I do have people who are dedicated to my clients, but they are all on 1099 and are not full-time employees of my business

Your differentiators

Those were the really big questions – now let’s to the big questions you will also need to think about

Remote? Hybrid? In-person? Willingness to travel?

For me its remote teams who are willing to travel as needed to key meetings, photoshoots, etc.

Your name or a company name – not going to be as important as you think. 

For me it was CRZY – because I wanted a link to my brand but I didn’t want it to be Stephen Gates Design or something like that

I know most companies like to work with other companies, I was going to be bringing in other people so my name made it sound like a one-man band

What is going to set you apart? Why will people give a shit?

This is essentially your brand and what the name you just came up with will stand for which is why I said the name alone isn’t as important as you think it is

And this question is really about how you want to work. What do you hate about your old jobs? What is going to make you successful and happy?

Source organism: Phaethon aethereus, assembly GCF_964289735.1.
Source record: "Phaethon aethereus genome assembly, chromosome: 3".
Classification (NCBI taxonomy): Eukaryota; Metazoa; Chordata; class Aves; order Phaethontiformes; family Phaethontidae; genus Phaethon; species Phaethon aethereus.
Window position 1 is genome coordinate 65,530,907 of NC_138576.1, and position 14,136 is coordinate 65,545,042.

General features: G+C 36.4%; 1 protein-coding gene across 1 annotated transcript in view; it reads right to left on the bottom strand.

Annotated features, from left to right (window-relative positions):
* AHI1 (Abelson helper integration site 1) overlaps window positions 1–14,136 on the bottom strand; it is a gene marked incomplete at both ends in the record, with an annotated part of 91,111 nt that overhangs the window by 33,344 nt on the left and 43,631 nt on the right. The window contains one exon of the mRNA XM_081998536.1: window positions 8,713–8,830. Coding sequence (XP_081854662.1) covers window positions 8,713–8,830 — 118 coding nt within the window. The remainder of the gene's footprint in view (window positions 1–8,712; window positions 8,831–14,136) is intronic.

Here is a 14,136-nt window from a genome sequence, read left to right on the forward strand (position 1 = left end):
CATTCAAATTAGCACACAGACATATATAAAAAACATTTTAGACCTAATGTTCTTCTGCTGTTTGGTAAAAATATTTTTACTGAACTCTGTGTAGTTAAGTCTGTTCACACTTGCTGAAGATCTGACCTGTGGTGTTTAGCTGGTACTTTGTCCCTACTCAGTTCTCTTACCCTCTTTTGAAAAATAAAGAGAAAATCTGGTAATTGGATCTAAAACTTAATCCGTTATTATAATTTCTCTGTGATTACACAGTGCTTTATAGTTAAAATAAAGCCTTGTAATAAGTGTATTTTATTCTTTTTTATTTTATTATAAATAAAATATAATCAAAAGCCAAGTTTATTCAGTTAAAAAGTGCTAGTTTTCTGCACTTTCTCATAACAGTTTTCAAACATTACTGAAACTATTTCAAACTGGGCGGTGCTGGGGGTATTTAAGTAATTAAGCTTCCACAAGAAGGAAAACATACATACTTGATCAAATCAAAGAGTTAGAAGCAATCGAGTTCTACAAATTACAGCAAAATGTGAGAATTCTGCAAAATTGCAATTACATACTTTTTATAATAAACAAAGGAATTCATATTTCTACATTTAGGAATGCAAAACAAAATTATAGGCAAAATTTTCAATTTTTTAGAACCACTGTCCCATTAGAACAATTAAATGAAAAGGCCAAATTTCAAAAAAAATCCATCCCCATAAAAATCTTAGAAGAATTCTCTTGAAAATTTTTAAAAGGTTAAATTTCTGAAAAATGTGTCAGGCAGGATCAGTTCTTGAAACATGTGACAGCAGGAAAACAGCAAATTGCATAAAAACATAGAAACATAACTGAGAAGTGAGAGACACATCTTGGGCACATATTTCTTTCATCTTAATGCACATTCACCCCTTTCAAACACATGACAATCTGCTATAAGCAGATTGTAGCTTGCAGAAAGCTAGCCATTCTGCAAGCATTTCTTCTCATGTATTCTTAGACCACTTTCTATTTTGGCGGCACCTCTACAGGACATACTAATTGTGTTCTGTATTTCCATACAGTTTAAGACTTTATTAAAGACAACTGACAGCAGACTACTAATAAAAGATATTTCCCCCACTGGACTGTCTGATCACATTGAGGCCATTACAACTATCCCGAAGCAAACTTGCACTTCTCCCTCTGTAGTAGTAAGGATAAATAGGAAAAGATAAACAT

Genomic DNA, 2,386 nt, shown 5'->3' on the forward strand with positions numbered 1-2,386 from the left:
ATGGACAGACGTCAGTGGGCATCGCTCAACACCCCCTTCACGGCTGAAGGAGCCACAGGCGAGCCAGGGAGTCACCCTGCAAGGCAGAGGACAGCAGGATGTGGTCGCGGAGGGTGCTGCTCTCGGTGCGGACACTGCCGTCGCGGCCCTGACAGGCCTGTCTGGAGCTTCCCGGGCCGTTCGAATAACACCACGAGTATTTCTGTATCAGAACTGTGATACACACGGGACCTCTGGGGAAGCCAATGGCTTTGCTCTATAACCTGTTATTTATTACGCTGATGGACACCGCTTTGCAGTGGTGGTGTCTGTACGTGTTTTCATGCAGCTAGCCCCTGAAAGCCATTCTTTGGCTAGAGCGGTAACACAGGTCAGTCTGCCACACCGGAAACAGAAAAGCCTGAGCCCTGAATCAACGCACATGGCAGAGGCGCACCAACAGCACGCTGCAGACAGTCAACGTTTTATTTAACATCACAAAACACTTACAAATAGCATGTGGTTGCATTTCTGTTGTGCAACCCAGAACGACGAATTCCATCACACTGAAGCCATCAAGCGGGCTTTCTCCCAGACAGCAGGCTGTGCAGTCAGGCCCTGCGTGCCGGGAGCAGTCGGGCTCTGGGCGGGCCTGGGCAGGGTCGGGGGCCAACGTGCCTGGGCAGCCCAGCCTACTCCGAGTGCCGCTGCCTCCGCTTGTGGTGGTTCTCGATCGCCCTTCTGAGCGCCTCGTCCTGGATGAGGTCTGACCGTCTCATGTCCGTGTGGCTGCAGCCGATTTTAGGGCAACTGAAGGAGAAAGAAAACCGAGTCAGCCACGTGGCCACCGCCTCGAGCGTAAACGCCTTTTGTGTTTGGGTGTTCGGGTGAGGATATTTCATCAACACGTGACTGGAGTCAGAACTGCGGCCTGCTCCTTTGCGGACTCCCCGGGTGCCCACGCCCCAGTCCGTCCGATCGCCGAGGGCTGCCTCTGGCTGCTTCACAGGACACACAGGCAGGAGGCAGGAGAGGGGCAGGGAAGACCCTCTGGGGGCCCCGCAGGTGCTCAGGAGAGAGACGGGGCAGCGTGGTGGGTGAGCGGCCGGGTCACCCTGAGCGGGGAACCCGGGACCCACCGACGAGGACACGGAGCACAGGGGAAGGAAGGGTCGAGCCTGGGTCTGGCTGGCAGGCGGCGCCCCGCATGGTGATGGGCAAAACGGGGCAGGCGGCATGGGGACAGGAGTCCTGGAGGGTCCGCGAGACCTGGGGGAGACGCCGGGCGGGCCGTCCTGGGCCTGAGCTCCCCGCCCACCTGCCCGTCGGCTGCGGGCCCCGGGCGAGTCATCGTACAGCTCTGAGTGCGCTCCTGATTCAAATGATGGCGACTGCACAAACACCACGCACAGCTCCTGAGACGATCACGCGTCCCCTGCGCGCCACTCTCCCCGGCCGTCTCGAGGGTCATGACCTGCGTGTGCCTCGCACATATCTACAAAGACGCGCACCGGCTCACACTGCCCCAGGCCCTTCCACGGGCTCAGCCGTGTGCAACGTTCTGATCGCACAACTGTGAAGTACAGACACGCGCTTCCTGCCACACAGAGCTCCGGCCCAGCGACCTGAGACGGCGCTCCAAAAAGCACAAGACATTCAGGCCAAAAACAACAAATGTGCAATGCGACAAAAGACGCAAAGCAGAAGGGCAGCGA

I did a lot of thinking about this as I wanted my studio to address the things that I either loved or hated about my past jobs

Buying my time (partnerships)

True partnerships (trust)

Big results out of a small group (no red tape)

What size clients do you want to work with?

For me it is

Working with clients of all sizes but I like small to medium-sized companies the best as I am able to have the biggest impact 

How many clients do you want?

For me it is 
No more than 3-4 clients
I am strongly anti-scale 
It creates exclusivity and demand

Don’t be generic

Set up the business of your business